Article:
Plate 91. Burns & Roe. SAGE direction center and power building at the former Duluth Air Force Base. View of July 1999. Photograph, K.J. Weitze.
Plate 92. War room in the SAGE direction center at Topsham Air Force Station. 1959. Courtesy, Air Force Historical Research Agency.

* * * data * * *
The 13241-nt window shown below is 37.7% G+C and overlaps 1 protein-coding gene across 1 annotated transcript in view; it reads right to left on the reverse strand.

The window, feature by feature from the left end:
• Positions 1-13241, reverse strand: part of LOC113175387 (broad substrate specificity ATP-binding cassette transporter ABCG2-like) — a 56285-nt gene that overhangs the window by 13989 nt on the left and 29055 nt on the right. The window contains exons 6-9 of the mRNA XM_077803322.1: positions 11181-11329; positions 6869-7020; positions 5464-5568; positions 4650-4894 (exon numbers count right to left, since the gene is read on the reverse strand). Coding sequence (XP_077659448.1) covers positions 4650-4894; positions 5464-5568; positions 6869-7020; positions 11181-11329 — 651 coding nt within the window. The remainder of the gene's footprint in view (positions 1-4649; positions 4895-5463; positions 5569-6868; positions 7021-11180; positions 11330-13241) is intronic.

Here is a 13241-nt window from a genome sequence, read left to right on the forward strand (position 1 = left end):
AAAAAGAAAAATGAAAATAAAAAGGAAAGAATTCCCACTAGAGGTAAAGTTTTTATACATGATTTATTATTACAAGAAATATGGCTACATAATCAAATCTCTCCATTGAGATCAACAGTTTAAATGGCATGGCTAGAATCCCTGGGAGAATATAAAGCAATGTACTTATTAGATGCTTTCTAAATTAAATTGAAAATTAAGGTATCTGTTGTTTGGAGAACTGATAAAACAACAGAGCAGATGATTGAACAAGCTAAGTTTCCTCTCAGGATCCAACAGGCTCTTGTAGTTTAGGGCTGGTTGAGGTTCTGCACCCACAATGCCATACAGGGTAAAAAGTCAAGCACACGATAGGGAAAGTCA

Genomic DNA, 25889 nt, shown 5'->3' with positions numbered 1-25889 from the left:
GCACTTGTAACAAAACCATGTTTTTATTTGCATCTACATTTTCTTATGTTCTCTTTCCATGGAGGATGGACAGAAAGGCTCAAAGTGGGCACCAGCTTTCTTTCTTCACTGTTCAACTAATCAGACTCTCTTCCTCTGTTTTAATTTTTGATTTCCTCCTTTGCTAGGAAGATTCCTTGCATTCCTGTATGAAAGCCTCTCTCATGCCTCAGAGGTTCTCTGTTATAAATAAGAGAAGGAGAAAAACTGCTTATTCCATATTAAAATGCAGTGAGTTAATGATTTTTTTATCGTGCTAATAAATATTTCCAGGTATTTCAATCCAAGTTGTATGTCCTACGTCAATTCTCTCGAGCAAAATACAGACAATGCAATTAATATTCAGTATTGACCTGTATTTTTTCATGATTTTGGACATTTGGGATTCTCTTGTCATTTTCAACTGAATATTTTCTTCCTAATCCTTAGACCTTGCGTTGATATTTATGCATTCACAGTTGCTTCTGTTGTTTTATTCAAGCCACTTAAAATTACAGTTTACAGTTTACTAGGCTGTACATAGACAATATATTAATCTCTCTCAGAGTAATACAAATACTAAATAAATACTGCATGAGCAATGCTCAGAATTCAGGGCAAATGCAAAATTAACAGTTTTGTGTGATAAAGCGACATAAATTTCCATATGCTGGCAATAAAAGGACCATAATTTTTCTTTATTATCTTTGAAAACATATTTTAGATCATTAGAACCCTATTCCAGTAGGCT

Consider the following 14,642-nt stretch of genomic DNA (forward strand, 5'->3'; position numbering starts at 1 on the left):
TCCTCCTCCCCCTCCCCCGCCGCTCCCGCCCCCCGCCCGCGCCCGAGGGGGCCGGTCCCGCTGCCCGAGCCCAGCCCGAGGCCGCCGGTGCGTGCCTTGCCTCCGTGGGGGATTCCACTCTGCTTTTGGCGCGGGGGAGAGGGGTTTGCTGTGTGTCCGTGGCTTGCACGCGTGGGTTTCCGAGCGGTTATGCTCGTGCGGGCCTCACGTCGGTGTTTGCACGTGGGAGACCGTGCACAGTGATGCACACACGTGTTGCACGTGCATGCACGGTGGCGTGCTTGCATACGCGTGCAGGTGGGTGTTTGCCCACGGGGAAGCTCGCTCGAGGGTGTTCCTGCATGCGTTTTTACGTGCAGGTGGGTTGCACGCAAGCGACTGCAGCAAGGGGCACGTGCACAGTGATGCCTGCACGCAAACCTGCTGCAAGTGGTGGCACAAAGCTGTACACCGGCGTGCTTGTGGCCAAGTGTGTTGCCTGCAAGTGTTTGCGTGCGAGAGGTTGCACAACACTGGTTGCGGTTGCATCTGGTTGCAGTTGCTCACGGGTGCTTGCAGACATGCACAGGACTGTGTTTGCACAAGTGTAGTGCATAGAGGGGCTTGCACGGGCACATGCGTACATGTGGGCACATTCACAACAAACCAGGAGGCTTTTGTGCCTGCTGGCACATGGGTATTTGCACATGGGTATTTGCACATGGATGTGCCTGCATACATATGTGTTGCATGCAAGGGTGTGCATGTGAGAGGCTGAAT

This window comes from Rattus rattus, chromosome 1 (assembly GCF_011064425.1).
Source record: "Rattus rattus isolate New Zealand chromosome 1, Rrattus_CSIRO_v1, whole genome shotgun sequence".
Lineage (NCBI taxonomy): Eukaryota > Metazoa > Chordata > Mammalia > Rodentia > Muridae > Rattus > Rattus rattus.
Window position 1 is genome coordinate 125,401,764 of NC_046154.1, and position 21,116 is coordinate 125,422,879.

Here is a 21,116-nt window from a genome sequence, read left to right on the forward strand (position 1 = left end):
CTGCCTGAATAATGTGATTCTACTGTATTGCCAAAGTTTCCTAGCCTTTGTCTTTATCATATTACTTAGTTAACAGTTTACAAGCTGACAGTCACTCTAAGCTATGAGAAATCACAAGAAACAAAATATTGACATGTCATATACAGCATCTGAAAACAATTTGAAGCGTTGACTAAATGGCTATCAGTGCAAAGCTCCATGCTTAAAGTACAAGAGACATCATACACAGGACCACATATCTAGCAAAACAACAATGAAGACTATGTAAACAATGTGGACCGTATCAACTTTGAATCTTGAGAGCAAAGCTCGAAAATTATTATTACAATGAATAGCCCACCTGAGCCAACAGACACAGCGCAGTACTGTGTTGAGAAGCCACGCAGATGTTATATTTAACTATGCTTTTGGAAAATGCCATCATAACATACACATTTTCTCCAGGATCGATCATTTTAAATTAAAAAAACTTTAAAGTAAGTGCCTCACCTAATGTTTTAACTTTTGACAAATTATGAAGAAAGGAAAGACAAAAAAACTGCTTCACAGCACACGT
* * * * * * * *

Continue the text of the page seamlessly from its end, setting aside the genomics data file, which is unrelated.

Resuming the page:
The console created a tracking image in a photo-electric tube mounted above it. The track was simultaneously displayed in the SAGE identification room for correlation with posted flight plans. (Plans had already reached the direction center via teletype, punched out on an IBM card manually.) While these procedures went forward, the computer system constantly updated information on the original radar image. If the tracking did not match known flight information in one minute, then the system forwarded its image to the SAGE weapons (war) room. There, the ADC director assigned the track on his console to a weapons director, who in turn used an automated weapons assignment display to illustrate possible interception points. Calculating distances and time for fighter-interceptor response to the unknown aircraft, the weapons director selected the squadron with the quickest theoretical scramble capabilities; scrambled the fighters; and assigned the scramble to one of five interceptor directors. The chosen interceptor director received his assignment as an alarm, with imagery on his console. Once the fighters were airborne, the interceptor director’s computer managed the interception problem and guided the interceptor path, while the director correlated any additional friend-or-foe information. The fighter pilots received datalink instructions on their aircraft radars. After the interception, computers calculated the vectoring to return the fighters to their home base. By the early 1960s, however, ADC already perceived problems with SAGE in its role as a shield against incoming Soviet bombers. Simulated attacks, run as exercises by SAC, varied the numbers and flying altitudes of hostile aircraft. In its final exercise for SAGE, an ADC-SAC category III evaluation reiterated that SAGE could cope with a Soviet bomber attack under favorable conditions. If the enemy attempted to confuse radars through electronic countermeasures such as “sweep, spot, barrage jamming and bundle chaff;” if weather conditions produced too much extraneous data; if incoming bombers flew below 10,000 feet; or, if enemy penetrations exceeded more than 50 simultaneous penetrations per air defense sector, SAGE could not guarantee the safety of the country. In particular, SAC discovered that bombers attacking from a seaward position and flying very low, below 1,000 feet, could essentially avoid